Four Conversations You Should Have with Aging Family Members this Holiday Season
Contributed by Caroline Currier
The Holiday season is the perfect time to sit down with aging loved ones and have crucial conversations regarding their loved one’s health and financial wellness. This article identifies and discusses four key topics that family members should address in such a conversation with an aging loved one: Powers of Attorney; Plans for Long Term Care; Personal Finance; and Probate. Our elder law attorneys commonly refer to these topics as the “Four P’s of Elder Law.”
Powers of Attorney
“Power of Attorney” (POA) documents are essential if there ever comes a time when a senior becomes unable to make financial or health-care decisions. When an emergency arises and a senior is without a sufficient POA, banks or other financial institutions, health-care providers, and government agencies, alike, will require that a Guardian be nominated for the senior before an agent may assist the senior with their affairs. Guardianship proceedings are time-consuming and costly for a loved one, as they require both legal fees and court costs. Additionally, they expose your private affairs to the public, and your senior can lose control of their independence and their voice to choose who will be their representative. Accordingly, seniors should always execute a POA while they are mentally and physically healthy. Further, it is essential that their POA documents are well-drafted and detailed enough to be effective in those most important times of life. POAs provided by hospitals, websites and non-elder law attorney offices can be insufficient to ensure proper management of your estate.
Plans for Long Term Care
Seniors tend to procrastinate on long-term care planning due to the unpleasant associations of illness and death. Elder law attorneys can alleviate that discomfort by shifting the focus to the positive benefits of planning and preparedness. Ultimately, seniors who engage in proactive planning with an elder law attorney will typically have more options for long-term care than a senior who has done any such consulting.
One major factor to consider when designing a forward-looking long-term care plan is cost. A nursing facility in Arkansas is typically the most cost-effective choice for round the clock care. Even so, a standard nursing care facility will generate a bill of around $7,000 per month, $84,000 per year. Due to the high costs of long-term care, most seniors today will rely on government programs like Medicaid to pay their long-term care bills at a nursing care facility. However, the Medicaid program imposes strict financial requirements that often result in seniors spending down the bulk of their estate on long-term care month by month until an individual has less than $2,000 in cash assets.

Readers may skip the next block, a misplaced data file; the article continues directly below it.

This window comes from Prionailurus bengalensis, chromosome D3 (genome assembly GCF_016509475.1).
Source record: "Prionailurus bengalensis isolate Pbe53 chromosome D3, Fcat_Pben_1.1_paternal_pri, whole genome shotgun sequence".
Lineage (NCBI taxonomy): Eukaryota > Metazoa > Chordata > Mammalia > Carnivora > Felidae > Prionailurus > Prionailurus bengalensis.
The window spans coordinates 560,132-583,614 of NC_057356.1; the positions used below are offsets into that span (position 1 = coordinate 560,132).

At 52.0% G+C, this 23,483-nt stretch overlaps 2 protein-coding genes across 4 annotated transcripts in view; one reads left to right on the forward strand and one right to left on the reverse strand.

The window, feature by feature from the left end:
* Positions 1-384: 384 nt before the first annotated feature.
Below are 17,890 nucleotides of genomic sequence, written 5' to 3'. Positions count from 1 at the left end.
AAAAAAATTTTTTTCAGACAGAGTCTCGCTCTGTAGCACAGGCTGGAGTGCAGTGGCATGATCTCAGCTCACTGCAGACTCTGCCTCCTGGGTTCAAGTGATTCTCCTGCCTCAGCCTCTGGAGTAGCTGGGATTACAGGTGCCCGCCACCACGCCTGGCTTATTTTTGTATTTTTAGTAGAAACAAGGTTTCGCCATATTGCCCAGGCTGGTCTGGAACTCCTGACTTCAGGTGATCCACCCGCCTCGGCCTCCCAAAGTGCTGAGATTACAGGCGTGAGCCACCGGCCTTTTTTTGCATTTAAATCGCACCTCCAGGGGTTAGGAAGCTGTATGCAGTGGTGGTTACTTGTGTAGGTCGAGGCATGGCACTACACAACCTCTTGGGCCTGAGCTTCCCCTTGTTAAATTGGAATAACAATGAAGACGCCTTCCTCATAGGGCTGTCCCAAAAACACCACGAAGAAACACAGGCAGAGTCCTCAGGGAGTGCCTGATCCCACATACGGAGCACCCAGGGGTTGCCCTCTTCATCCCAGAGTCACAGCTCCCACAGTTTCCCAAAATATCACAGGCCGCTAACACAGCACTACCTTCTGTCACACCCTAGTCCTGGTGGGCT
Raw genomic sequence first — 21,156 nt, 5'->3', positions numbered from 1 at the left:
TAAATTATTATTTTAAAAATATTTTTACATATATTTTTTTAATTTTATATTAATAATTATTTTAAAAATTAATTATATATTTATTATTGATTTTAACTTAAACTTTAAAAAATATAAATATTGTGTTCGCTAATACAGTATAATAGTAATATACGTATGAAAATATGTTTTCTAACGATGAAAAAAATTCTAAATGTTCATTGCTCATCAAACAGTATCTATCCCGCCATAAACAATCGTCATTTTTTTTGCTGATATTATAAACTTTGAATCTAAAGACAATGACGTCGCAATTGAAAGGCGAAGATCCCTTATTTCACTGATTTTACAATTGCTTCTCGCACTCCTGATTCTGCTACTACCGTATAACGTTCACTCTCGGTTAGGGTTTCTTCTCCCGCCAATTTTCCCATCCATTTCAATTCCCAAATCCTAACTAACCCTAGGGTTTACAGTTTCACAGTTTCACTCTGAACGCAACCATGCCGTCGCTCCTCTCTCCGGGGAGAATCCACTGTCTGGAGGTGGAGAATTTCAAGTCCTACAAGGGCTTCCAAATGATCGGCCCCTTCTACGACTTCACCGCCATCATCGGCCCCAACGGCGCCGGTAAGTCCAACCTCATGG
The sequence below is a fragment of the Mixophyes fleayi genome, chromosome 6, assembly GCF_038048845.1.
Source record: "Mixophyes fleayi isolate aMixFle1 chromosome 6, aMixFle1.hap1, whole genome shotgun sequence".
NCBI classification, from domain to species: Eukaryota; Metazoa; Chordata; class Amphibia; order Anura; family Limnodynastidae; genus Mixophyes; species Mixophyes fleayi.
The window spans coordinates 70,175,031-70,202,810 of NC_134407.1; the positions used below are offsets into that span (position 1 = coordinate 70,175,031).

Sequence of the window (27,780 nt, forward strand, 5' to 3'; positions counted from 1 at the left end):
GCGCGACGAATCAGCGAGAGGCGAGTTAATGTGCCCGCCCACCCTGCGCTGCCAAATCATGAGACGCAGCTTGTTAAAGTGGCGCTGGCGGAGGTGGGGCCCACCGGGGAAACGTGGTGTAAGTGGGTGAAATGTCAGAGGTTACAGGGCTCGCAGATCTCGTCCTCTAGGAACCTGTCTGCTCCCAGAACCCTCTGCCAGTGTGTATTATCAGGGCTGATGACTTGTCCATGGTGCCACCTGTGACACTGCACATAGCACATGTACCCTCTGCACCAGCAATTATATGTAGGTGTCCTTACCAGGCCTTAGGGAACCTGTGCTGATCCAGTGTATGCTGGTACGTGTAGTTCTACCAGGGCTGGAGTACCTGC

It is essential that every senior and their loved ones understand that this spend down can be avoided with the proper education and preparation. Our elder law attorneys are available to discuss options for long-term care options as well as asset preservation to protect what you have from long-term care expenses.
Our elder law attorneys always gather detailed information on a senior’s estate for two reasons, the first being to save them from spending their entire estate on long-term care. Our attorneys analyze an aging senior’s estate carefully to ensure that they are investing and spending their dollars efficiently, with specific consideration to long-term care rules, regulations and costs. Whether a senior is in good health or in the late stages of a healthcare decline, it is never too late to salvage assets from their estate.
The second reason our attorneys gather such information is to develop a database showing where a senior’s assets are held and what the value of their assets. You should be surprised how many seniors pass away without giving their loved ones any information on what their assets are or where their assets are held. Sharing the relevant information about one’s estate will prevent a senior’s loved ones from having to spend time and money hunting down information in the event of a health crisis or passing.
Many seniors assume that a Will is all that they need to protect their estate. However, Wills must go through probate proceedings which bring added expense and stress to a senior’s loved ones in an already-difficult time. In Arkansas, a probate estate must be open for a minimum of six months before assets can be administered. During this six-month wait, the estate will incur court costs and legal fees.
Loved ones who do not wish to administer a probate estate should encourage their senior parents or family members to get a Trust, which avoids probate. Although many seniors are under the impression that Trusts are only for wealthy individuals, Trusts can be beneficial to just about anyone who wishes to spare their loved ones from the probate process. Further, if set up properly, a Trust can help protect a senior’s assets from being squandered if a senior becomes incapacitated or falls victim to a financial scam.
Ultimately, proactive planning can save seniors and their families from the incredible stresses and expenses of incapacity and long-term care. However, associated fees and concerns regarding declining health can deter seniors from seeking legal advice and services. Therefore, a senior may find it more comfortable to start this discussion at home, surrounded by their loved ones. This article is a great starting point to developing the agenda for this discussion.
If you’d like to learn more about how elder law services can help you or an aging loved one, contact the elder law attorneys at Miller, Butler, Schneider, Pawlik, & Rozzell PLLC, today. Our attorneys serve seniors in Rogers, Bentonville, Fayetteville and Siloam Springs, Arkansas.